At Baltimore we learned the tricks to becoming a spy, sixteen weeks of them. Ju-jitsu, bridge explosives, sub-machine guns, deadly force, listening devices, poison gas in a fountain pen and surveillance by the book. We drove into the Maryland countryside to shoot a sub-machine gun at cut-out images of the enemy that popped up as we walked along, Russian agents in trench-coats and Chinese fanatics in high collars. I scored a hundred on that, all the painted villains flat in the weeds, the spy-to-be Bradford the envy of his classmates.
            However, the instructor told us that we were mere analysts, draftees never able to become full-blown field agents. He made it clear that we were the lowest echelon, the untouchables of espionage, cleaning the safe-house toilets and shining the bullet-proof windows.
            That summer, the spoiled boy Bradford, like many before him, lost some of his callowness and became a cog in the machine of war. If not the bravest or the strongest, I was a trained soldier, dagger at the ready. At the graduation ceremony, I felt I was becoming the man, muscles rippling, the superficial student morphed into a trained killer. I practiced my sharp look and angled my khaki cloth cap just so.
            After that late November commencement day, two of us waited for a military flight to Labrador, connecting with a six-propellered flight across the ocean to Greenland, and thence to a Scotland refueling, where there was time for a meal at the transient’s mess. It was a spread of rump roast, crisp browned potatoes, and fat Scottish peas, served by a red-cheeked, red-haired woman with a soiled apron. She spoke a foreign language that sounded somewhat like English.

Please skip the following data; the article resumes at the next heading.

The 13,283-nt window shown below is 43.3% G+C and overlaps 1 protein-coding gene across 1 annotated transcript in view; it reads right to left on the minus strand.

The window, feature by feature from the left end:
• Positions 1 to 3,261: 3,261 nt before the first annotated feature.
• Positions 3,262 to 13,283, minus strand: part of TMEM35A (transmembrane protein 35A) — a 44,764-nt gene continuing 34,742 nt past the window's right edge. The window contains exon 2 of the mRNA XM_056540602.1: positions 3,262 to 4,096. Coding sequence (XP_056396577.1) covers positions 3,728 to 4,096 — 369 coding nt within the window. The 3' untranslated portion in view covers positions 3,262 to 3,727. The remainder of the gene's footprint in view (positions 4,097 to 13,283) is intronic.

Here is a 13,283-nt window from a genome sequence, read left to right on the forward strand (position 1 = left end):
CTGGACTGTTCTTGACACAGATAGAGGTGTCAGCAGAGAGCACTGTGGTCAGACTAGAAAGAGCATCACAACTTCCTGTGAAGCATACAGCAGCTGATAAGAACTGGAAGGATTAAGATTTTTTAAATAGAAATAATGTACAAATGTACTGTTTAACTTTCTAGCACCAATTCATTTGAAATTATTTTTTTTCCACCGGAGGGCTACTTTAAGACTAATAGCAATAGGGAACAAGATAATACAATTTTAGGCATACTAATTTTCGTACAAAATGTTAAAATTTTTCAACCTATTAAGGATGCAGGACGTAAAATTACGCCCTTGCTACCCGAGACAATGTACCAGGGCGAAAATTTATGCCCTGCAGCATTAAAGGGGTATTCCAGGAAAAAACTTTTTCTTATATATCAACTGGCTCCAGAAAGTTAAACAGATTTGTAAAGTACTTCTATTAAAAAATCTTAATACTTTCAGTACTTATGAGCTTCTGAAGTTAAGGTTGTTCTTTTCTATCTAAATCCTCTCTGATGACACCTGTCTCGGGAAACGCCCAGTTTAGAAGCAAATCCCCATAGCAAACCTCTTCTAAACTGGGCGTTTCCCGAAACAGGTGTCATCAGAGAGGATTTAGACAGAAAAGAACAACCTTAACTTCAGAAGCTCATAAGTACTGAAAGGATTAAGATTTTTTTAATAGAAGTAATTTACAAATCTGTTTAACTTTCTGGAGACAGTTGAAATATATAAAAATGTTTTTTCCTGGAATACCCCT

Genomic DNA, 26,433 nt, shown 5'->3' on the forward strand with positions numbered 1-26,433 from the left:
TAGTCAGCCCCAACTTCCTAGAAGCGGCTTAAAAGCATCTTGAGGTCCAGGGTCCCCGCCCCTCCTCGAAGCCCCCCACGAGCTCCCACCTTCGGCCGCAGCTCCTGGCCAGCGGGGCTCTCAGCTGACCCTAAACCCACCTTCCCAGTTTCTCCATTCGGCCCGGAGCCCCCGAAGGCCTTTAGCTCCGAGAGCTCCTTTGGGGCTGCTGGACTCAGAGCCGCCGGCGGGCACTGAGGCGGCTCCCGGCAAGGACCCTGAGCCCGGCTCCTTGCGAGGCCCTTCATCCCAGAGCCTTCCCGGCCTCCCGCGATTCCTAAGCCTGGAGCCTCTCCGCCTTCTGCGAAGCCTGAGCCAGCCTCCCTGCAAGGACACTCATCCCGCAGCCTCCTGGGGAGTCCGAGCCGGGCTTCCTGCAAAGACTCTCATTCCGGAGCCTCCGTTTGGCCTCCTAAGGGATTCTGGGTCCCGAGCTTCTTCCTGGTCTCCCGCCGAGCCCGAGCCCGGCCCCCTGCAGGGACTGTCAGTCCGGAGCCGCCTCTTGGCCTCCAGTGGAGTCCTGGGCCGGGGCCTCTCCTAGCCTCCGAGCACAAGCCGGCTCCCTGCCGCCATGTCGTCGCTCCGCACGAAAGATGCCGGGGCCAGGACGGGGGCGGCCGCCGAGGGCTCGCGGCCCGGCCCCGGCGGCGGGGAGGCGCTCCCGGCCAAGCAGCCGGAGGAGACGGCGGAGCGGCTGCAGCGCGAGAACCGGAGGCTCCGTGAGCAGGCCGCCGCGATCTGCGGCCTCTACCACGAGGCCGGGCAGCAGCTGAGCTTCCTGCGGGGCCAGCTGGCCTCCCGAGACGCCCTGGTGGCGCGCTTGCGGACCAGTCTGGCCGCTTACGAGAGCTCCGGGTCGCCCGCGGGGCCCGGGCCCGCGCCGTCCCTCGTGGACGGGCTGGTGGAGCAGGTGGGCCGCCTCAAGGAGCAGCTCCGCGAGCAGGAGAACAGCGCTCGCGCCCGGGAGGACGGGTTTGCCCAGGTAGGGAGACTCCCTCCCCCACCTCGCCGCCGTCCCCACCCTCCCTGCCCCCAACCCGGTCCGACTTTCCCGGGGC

A few hours later, we landed at the misty airport at Frankfurt-am-Main and boarded a German train down to Stuttgart, where it was even mistier. It was mid-afternoon and completely dark.
            Eric Follum was my traveling companion, a tall Wisconsin farm lad with an elegant nose, pale-blue eyes. So deep was his depression about leaving the States that he had not said more than thirty words the entire trip. I was in no mood to pull him out, engage conversation, the way I was taught. Nice people look after each other, Grandmother Bradford often said, but I had the feeling that family rules for a good life were not operational in the West Germany of 1956.
            After I mentioned the early darkness to our driver from the train station to Intelligence Headquarters, he said wait until you see how nasty a German winter can be. As we drove up the hill, Schloss Issel loomed in the fog with dormant rows of grape vines on either side; the yellow-lighted windows shone like curious, unfriendly eyes. Where were the Bronte sisters when I needed them?
            Sergeant Major Tetley of the Quarters Detachment waited for us. He said, gruffly but not without sympathy, “Mess is closed up for the night. Bradford, there’s an empty bed in room three eighteen. Follum, three twenty-two. Morning formation is o-eight-hundred, so have breakfast early. Corporal Murgon will catch you up to speed tomorrow.”
            Glancing down further on his clipboard, he said. “We have both of you assigned to Historical Section. Sorry, men.” I should have slept fitfully, but the narrow bed was welcoming and soft, despite the twanging of the bed springs. I fell deep asleep.